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As the UK navigates Brexit, there is a growing urgency to develop its global trading partnerships, and the government has rightly set its sights on India.
Forging a closer tie with India is warranted for several reasons. UK-Indian bilateral trade in goods and services was worth £18bn in 2017 and there has been year-on-year growth of 15%.
India is an emerging tech powerhouse. Already the world’s second largest smartphone market, it is on course to become the second largest market for IT generally by the end of 2018.
Indian prime minister Narendra Modi has embarked on initiatives such as the Digital India campaign (potentially worth £45bn over 10 years), which is looking to improve access to public service through the improvement of IT infrastructure.
There is also Make in India, which is a policy plan launched by Modi in 2014, to make India a global hub for design and manufacturing. It is expected that between now and 2025, India will spend £400bn there. These are all are set to transform the tech economy in India.
Building UK-India relationships
Tech businesses can play a huge part in the UK building its relationship with India. In April 2018, Theresa May and Modi launched the UK-India Tech Partnership amid a wider commitment “to strengthening their strategic partnership and growing convergence on regional and international issues”.
The Tech Partnership will include a Tech Hub to identify and pair businesses, venture capital, universities and others to access routes to markets for British and Indian tech companies.
Over the past five years, the UK-Israel tech hub on which it will be based on has generated £62m of deal value with a potential impact of up to £600m for the UK economy.
Given the size of the Indian market, the UK-India Tech Hub could be even more successful, promoting collaboration between Indian and UK investors, tech leaders and startups.
As part of this new partnership, TechUK and the National Association of Software & Services Companies (Nasscom) also launched the UK-India Tech Alliance and agreed on a Memorandum of Understanding to support the flourishing IT sectors in India and UK by developing stronger links, networks and joint platforms, helping enhance the skills of the technology workforce in both countries.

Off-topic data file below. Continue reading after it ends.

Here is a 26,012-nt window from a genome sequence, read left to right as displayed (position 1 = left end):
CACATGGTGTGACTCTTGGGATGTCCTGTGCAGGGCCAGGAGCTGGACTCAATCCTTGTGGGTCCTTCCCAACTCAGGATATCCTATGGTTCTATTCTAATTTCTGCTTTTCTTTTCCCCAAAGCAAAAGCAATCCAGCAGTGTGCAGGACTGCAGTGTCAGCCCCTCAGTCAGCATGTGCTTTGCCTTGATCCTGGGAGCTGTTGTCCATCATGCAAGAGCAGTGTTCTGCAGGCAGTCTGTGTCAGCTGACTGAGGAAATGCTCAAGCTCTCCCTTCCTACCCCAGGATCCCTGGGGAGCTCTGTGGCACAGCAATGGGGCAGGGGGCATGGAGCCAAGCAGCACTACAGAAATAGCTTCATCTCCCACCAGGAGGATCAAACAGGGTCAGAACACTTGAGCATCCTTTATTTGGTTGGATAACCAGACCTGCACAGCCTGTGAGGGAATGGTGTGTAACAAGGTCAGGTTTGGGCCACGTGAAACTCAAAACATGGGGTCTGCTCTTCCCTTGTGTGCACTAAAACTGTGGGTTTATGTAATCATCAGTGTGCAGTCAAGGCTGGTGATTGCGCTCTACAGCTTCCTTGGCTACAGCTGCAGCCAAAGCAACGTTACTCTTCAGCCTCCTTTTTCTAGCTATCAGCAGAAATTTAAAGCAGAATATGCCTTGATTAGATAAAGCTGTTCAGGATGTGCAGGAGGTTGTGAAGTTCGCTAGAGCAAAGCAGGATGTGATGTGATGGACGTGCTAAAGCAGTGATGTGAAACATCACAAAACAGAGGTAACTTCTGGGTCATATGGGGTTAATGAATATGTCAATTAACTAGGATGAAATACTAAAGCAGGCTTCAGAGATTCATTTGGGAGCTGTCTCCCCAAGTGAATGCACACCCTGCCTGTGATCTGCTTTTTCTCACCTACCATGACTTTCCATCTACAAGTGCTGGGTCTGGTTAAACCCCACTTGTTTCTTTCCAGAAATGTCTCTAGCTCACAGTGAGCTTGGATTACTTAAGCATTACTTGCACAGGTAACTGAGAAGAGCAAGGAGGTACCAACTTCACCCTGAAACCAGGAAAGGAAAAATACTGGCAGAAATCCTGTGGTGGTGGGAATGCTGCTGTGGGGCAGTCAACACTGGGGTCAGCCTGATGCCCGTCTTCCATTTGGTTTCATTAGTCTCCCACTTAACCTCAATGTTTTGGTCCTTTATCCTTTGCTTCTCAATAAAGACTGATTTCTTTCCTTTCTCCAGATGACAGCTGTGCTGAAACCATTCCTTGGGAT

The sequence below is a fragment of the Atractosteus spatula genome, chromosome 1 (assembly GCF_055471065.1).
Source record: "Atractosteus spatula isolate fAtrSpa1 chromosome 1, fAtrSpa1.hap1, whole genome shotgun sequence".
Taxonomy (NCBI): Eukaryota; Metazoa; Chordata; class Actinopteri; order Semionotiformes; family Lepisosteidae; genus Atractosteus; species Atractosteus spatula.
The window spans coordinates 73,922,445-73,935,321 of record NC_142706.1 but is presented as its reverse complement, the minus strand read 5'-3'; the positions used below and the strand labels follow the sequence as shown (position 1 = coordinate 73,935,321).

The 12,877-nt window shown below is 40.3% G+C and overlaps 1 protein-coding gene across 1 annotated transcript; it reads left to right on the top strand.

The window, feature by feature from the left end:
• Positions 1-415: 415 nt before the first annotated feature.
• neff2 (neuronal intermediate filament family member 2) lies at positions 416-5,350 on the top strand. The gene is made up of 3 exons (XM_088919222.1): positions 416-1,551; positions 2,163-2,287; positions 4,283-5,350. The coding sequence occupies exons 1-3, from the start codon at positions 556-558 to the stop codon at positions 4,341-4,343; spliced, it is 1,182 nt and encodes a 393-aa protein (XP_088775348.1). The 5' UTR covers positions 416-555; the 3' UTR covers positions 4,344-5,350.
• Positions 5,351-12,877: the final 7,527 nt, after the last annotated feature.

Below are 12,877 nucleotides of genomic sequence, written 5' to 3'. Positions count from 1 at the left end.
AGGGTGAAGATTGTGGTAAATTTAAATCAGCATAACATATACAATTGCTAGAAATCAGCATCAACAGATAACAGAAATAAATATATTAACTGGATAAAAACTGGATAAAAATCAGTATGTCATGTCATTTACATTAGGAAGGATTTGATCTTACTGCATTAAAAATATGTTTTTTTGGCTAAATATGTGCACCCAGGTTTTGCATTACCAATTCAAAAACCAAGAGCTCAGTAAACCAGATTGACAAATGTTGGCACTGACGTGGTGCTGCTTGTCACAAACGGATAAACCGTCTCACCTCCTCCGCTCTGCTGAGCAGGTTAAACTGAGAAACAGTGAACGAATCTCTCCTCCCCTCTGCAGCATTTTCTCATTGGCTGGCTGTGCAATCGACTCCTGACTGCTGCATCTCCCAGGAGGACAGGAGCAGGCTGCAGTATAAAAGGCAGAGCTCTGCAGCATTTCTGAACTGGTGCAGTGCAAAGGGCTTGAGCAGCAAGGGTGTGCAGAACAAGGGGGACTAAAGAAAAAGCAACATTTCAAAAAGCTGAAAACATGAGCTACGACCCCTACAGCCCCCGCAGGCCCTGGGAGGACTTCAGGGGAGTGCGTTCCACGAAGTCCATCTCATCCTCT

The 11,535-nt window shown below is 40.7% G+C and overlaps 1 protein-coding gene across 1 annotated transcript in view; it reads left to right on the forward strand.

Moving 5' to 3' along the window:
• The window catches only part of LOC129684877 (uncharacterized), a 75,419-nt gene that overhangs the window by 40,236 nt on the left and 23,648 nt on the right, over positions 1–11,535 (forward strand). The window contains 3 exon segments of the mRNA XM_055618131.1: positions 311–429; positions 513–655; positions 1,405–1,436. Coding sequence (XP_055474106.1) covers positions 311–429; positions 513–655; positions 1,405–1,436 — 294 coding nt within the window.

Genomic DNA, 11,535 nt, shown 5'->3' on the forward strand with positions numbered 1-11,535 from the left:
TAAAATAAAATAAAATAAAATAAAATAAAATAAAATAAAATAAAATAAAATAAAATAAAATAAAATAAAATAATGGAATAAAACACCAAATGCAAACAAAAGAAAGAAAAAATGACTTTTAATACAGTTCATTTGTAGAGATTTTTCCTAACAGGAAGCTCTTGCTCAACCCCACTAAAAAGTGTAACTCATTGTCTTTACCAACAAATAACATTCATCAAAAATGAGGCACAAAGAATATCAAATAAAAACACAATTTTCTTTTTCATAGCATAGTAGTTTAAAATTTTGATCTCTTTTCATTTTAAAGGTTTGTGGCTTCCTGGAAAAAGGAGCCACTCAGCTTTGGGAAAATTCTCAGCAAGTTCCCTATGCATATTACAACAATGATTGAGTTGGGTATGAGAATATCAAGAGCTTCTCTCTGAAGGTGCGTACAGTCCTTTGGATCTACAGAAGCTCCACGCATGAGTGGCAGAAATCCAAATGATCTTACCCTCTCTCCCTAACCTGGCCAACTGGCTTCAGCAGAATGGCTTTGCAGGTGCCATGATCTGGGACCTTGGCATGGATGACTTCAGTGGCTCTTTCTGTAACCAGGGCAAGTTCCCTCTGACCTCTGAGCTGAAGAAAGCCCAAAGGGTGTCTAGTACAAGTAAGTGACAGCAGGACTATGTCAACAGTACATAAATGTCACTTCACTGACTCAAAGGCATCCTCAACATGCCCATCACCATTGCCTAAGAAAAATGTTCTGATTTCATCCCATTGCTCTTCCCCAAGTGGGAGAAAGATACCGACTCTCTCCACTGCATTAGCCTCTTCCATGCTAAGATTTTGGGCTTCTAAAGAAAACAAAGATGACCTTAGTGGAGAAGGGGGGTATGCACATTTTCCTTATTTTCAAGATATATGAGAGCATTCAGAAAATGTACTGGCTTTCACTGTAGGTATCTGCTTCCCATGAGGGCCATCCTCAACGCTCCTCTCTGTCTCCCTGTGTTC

The UK can learn a lot from India on how to address our growing digital skills gap. India has become a global leader in producing digitally skilled graduates at scale, who are able to enter the workforce upon graduation.
India has set clear targets to upskill five million IT professionals and is rapidly working towards this target. By comparison, the UK still has some way to go and through a greater partnership it is hoped that the UK can learn from India’s work to date.
The UK’s collaboration with India on skills and innovation is just one part of the jigsaw as the government looks to achieve its ambitions of creating a “Global Britain”. The tech industry can benefit greatly from stronger global ties so that, as new innovations develop, we can work internationally to ensure that all societies and citizens can feel the benefits.
With Brexit fast approaching, the UK government must act now to build the networks, links and trade environment that will further embed us into the global digital economy and ensure we are leading the tech revolution.
TechUK is glad to see the urgency at which the UK government is approaching this and excited to see the outcomes from secretary of state Matt Hancock’s visit to India, but we must all come together as an industry to help develop and get the most out of this relationship.
Read more about UK and India tech
- Thousands of IT jobs being created in India by European and US companies
- There could be an increase in Indian IT professionals coming to work in the UK post-Brexit if a new trade deal is signed with India
- Why does India have a higher percentage of women in tech than the UK?